My Father the Gardener – written by a teenage “Lily”

my father the gardener

In simple humility, let our gardener God, landscape you with the Word, making a salvation-garden of your life. James 1: ~21

This summer, I joined a group of 17 high school students and 6 church youth leaders on a mission’s trip.  We went to an area that is statistically among the most spiritually impoverished places on earth. This city is not an African slum; it doesn’t share the obvious poverty or homelessness of South America.  In fact, the residents all have homes with indoor plumbing and the children walk around without fear of crime.  Most teens have an iPhone, complete with a Facebook and an Instagram account. There are gorgeous cathedrals every other block, and this city is in a country founded on strong Christian principles, much like our own. However, after the first day of leading a new Young Life camp in Wormit, Scotland, our team of 23 learned why God had chosen us to re-introduce Him to a nation in spiritual devastation.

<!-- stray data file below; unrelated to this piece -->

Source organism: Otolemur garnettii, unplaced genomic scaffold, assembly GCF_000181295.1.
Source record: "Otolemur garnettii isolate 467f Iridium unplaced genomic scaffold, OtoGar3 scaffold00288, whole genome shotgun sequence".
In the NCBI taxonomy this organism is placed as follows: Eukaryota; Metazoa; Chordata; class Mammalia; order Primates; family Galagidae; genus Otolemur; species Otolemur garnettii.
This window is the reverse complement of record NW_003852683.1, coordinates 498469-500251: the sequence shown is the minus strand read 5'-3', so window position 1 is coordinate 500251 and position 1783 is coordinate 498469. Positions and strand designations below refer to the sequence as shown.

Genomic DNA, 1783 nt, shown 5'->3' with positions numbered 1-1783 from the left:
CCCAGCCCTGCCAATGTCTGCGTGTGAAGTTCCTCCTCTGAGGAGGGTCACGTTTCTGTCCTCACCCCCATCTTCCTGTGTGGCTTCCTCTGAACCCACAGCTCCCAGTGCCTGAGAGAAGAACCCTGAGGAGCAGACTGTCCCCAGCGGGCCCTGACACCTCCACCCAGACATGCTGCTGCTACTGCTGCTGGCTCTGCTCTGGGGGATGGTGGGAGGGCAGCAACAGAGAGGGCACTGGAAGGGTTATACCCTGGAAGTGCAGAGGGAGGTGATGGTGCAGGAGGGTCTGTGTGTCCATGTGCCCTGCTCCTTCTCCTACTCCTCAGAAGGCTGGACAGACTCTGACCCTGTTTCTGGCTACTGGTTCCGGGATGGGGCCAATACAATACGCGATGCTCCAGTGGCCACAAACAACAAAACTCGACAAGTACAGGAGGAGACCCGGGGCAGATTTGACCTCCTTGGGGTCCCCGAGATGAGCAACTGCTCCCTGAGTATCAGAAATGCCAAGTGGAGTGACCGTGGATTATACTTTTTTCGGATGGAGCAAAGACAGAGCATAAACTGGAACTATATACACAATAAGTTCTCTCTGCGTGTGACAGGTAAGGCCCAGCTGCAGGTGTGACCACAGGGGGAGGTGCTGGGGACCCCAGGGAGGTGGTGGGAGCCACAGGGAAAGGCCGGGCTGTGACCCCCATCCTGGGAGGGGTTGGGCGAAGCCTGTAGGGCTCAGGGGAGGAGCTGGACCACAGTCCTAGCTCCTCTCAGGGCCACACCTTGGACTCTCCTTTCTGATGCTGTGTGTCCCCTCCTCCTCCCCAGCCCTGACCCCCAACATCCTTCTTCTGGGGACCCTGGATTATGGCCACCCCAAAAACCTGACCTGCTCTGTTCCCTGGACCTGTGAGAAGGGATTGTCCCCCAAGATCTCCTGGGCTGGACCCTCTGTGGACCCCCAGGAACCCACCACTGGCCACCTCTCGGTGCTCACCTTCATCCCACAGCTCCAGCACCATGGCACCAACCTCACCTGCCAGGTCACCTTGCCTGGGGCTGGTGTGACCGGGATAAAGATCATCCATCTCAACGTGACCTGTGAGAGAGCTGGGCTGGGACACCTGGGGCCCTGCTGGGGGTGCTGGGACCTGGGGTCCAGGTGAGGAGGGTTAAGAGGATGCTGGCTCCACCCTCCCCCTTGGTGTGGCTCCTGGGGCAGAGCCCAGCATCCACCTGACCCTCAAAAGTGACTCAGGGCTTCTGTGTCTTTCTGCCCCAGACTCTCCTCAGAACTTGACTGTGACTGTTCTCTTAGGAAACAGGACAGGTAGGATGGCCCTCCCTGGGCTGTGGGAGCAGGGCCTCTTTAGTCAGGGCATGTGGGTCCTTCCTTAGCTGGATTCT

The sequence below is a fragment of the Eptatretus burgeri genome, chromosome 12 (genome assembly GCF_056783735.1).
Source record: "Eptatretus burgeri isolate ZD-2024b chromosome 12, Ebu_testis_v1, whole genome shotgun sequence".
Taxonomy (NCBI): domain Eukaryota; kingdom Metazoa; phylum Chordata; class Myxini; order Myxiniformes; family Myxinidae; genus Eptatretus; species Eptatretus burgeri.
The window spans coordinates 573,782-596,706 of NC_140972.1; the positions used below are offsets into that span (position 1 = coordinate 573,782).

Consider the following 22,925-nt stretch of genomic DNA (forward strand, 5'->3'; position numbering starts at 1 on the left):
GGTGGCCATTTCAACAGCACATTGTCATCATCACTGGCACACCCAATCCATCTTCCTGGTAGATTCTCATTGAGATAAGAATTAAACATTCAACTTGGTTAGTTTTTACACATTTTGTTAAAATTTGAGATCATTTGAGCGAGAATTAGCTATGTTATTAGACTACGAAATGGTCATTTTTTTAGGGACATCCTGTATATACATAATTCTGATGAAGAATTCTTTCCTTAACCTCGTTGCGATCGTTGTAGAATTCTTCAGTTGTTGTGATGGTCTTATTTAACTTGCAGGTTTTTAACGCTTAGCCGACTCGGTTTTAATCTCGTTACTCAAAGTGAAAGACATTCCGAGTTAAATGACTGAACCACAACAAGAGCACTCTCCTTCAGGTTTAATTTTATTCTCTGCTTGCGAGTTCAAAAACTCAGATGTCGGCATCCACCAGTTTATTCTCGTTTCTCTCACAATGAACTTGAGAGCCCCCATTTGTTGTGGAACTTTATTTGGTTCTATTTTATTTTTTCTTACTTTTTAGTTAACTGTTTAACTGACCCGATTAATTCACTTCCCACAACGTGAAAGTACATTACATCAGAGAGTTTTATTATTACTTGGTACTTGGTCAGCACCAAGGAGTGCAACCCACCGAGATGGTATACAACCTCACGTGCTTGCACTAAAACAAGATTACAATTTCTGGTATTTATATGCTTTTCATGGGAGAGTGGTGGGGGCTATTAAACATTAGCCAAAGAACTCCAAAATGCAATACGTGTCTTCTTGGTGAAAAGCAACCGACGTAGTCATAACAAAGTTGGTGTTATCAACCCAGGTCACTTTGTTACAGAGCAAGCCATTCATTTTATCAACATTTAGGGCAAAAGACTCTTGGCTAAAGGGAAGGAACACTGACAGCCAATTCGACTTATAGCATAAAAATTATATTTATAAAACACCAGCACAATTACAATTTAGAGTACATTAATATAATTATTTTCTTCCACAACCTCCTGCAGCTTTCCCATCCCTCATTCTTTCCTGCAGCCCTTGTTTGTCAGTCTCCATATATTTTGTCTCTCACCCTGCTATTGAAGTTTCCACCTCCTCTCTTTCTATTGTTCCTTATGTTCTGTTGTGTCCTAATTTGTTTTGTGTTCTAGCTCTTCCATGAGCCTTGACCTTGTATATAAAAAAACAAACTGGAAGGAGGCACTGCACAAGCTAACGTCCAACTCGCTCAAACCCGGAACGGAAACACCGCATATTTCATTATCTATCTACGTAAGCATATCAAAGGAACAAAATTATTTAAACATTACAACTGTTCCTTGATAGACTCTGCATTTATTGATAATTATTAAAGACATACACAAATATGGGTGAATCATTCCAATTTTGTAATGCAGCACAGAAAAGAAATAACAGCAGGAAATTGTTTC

Scotland 4

Our exhausted team arrived in Edinburgh, Scotland after roughly 10 hours of travel. After an hour car ride, a brief lunch stop at a sandwich shop and three rounds of sing-alongs to every Disney song ever, we arrived in St. Andrews.  This is a lovely city just south of Wormit, the town in which we would later call our “second home.” After touring the oldest golf course on earth and shopping around the city, the team had dinner at the home of “the best fish and chips in St. Andrews,” and discussed exactly what we were walking into. During our mealtime debriefing, we were told that we were going to be working across the River Tay from Dundee, the city with the highest teen pregnancy rate in all of Europe. We were told that fewer than 5% of people under the age of 30 went to church—ever. But I was nowhere near prepared, even with all the statistics in my head, for what God had in store for me.